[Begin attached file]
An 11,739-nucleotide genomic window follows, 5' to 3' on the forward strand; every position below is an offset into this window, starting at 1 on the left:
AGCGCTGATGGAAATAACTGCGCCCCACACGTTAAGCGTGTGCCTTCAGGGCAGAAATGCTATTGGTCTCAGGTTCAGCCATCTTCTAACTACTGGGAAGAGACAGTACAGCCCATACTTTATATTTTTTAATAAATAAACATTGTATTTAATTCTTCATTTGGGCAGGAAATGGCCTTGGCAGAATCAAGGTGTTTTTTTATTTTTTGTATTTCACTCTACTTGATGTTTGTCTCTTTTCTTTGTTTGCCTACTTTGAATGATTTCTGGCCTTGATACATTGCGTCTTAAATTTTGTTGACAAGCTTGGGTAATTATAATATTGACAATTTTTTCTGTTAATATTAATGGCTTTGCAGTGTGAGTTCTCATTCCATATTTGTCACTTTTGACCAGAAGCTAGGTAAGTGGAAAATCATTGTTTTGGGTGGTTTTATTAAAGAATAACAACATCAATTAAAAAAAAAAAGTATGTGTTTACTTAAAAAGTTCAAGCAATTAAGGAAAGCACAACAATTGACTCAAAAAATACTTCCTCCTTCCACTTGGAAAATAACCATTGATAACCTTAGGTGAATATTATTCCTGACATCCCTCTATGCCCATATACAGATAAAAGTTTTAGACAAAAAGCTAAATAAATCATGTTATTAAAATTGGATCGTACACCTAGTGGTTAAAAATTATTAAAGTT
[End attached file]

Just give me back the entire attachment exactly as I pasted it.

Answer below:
An 11,739-nucleotide genomic window follows, 5' to 3' on the forward strand; every position below is an offset into this window, starting at 1 on the left:
AGCGCTGATGGAAATAACTGCGCCCCACACGTTAAGCGTGTGCCTTCAGGGCAGAAATGCTATTGGTCTCAGGTTCAGCCATCTTCTAACTACTGGGAAGAGACAGTACAGCCCATACTTTATATTTTTTAATAAATAAACATTGTATTTAATTCTTCATTTGGGCAGGAAATGGCCTTGGCAGAATCAAGGTGTTTTTTTATTTTTTGTATTTCACTCTACTTGATGTTTGTCTCTTTTCTTTGTTTGCCTACTTTGAATGATTTCTGGCCTTGATACATTGCGTCTTAAATTTTGTTGACAAGCTTGGGTAATTATAATATTGACAATTTTTTCTGTTAATATTAATGGCTTTGCAGTGTGAGTTCTCATTCCATATTTGTCACTTTTGACCAGAAGCTAGGTAAGTGGAAAATCATTGTTTTGGGTGGTTTTATTAAAGAATAACAACATCAATTAAAAAAAAAAAGTATGTGTTTACTTAAAAAGTTCAAGCAATTAAGGAAAGCACAACAATTGACTCAAAAAATACTTCCTCCTTCCACTTGGAAAATAACCATTGATAACCTTAGGTGAATATTATTCCTGACATCCCTCTATGCCCATATACAGATAAAAGTTTTAGACAAAAAGCTAAATAAATCATGTTATTAAAATTGGATCGTACACCTAGTGGTTAAAAATTATTAAAGTT